Jan Brueghel the Younger

"Allegory of Earth"


Oil on copper. 59 x 91 cm.
Jan Brueghel the Younger
(1601-1678)

"An Allegory of Water and Earth"
Jan Brueghel the Younger with Frans Francken II
1630

The figures may be identified as the Nereid Amphitrite, who holds a shell and represents Water, the Muse Urania, who holds an Armillary Sphere symbolic of Air, the goddess Vesta, whose brazier signifies Fire, and lastly the goddess Ceres with her traditional cornucopia, as the Element of Earth.
Jan Brueghel the Younger
(1601 - 1678)

The Five Senses: Smell

c. 1625. Oil on panel, 27 5/8 x 44 5/8 in. Paul G. Allen Family Collection
Jan Brueghel the Younger
1601-1678

"Abundance and the Four Elements"
Jan Brueghel the Younger and Hendrik van Balen the Elder
1601-1678

The Holy Family within a Garland of Fruit, Flowers, and Vegetables held by Angels
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Historical Art Museum

Jan Brueghel the Younger

 

 

Jan Brueghel the Younger (Dutch: 13 September 1601 – 1 September 1678) was a Flemish Baroque painter, and the son of Jan Brueghel the Elder.

 

Brueghel was born and died in the 17th century in Antwerp. He was trained by his father and spent his career producing works in a similar style. Along with his brother Ambrosius, he produced landscapes, allegorical scenes and other works of meticulous detail. Brueghel also copied works by his father and sold them with his father's signature. His work is distinguishable from that of his parent by being less well executed and lighter.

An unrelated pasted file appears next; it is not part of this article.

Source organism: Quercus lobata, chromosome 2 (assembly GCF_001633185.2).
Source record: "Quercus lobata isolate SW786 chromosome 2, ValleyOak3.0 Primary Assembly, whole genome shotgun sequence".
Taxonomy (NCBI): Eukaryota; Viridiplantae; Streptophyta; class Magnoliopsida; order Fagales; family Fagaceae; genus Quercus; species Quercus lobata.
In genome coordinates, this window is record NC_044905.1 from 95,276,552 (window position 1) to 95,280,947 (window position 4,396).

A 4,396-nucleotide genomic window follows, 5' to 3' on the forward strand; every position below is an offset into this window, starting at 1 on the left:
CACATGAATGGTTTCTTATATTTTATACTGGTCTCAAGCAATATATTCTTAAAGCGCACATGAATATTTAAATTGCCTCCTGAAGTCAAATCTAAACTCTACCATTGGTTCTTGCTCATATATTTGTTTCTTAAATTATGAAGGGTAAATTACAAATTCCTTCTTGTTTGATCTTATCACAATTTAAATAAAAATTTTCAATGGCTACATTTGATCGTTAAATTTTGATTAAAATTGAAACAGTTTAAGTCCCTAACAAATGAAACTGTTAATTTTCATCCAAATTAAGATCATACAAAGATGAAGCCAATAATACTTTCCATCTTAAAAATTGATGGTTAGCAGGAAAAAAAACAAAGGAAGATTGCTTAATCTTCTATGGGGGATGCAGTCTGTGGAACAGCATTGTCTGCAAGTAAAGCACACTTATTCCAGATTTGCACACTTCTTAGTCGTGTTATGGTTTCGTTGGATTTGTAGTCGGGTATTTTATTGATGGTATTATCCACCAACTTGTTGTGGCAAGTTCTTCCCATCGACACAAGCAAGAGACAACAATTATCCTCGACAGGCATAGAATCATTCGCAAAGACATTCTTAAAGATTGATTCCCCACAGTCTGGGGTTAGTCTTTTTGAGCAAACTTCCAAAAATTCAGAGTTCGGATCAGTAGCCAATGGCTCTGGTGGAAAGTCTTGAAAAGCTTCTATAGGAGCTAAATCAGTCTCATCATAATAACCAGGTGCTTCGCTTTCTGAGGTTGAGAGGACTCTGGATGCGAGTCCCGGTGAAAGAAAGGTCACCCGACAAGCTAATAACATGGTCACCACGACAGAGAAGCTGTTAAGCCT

Jan the Younger was traveling in Italy when his father died of cholera, and swiftly returned to take control of the Antwerp studio. After the death of his father he changed his signature from 'Brueghel' to 'Breughel'. The next year in 1626 he married Anna-Maria Janssens, daughter of Abraham Janssens. He soon established himself and was made dean of the Guild of Saint Luke in 1630. That same year he was commissioned by the French court to paint Adam Cycle. In the following years, he also produced paintings for the Austrian court, and worked independently in Paris, before returning to Antwerp in 1657. He collaborated with a number of prominent artists including Rubens,Hendrick van Balen (1575–1632), Adriaen Stalbemt (1580–1682), Lucas Van Uden (1596–1672), David Teniers the Younger and his father-in-law Abraham Janssens.

 

Jan the Younger's best works are his extensive landscapes, either under his own name or made for other artists such as Hendrick van Balenas backgrounds. His pupils were his older sons Abraham, Philips and Jan Peeter, his nephew Jan van Kessel, and his younger brother Ambrosius. Jan the Younger has fifteen paintings in National public collections in the United Kingdom.

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